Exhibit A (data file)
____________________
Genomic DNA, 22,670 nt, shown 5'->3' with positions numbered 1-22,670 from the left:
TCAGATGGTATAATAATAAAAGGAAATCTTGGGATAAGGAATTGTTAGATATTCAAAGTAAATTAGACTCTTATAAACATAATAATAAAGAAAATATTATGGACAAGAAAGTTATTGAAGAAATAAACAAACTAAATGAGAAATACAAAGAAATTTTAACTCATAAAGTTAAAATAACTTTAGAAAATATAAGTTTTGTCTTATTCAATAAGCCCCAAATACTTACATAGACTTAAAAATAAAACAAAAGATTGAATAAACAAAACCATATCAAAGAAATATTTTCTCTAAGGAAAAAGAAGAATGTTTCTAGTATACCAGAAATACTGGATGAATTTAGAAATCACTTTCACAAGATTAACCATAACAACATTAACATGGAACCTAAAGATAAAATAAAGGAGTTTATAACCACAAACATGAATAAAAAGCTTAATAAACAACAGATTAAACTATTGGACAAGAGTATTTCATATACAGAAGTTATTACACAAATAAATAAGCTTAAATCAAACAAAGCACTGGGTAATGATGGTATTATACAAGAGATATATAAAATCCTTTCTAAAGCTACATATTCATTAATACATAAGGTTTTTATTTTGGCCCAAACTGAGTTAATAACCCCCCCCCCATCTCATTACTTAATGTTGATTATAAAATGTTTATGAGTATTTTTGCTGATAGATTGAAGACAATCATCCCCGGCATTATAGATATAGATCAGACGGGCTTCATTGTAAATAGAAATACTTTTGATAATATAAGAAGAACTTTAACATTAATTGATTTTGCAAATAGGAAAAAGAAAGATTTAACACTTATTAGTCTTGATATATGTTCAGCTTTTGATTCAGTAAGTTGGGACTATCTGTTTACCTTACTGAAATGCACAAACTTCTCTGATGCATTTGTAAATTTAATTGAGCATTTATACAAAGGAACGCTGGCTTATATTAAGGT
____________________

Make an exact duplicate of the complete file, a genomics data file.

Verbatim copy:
Genomic DNA, 22,670 nt, shown 5'->3' with positions numbered 1-22,670 from the left:
TCAGATGGTATAATAATAAAAGGAAATCTTGGGATAAGGAATTGTTAGATATTCAAAGTAAATTAGACTCTTATAAACATAATAATAAAGAAAATATTATGGACAAGAAAGTTATTGAAGAAATAAACAAACTAAATGAGAAATACAAAGAAATTTTAACTCATAAAGTTAAAATAACTTTAGAAAATATAAGTTTTGTCTTATTCAATAAGCCCCAAATACTTACATAGACTTAAAAATAAAACAAAAGATTGAATAAACAAAACCATATCAAAGAAATATTTTCTCTAAGGAAAAAGAAGAATGTTTCTAGTATACCAGAAATACTGGATGAATTTAGAAATCACTTTCACAAGATTAACCATAACAACATTAACATGGAACCTAAAGATAAAATAAAGGAGTTTATAACCACAAACATGAATAAAAAGCTTAATAAACAACAGATTAAACTATTGGACAAGAGTATTTCATATACAGAAGTTATTACACAAATAAATAAGCTTAAATCAAACAAAGCACTGGGTAATGATGGTATTATACAAGAGATATATAAAATCCTTTCTAAAGCTACATATTCATTAATACATAAGGTTTTTATTTTGGCCCAAACTGAGTTAATAACCCCCCCCCCATCTCATTACTTAATGTTGATTATAAAATGTTTATGAGTATTTTTGCTGATAGATTGAAGACAATCATCCCCGGCATTATAGATATAGATCAGACGGGCTTCATTGTAAATAGAAATACTTTTGATAATATAAGAAGAACTTTAACATTAATTGATTTTGCAAATAGGAAAAAGAAAGATTTAACACTTATTAGTCTTGATATATGTTCAGCTTTTGATTCAGTAAGTTGGGACTATCTGTTTACCTTACTGAAATGCACAAACTTCTCTGATGCATTTGTAAATTTAATTGAGCATTTATACAAAGGAACGCTGGCTTATATTAAGGT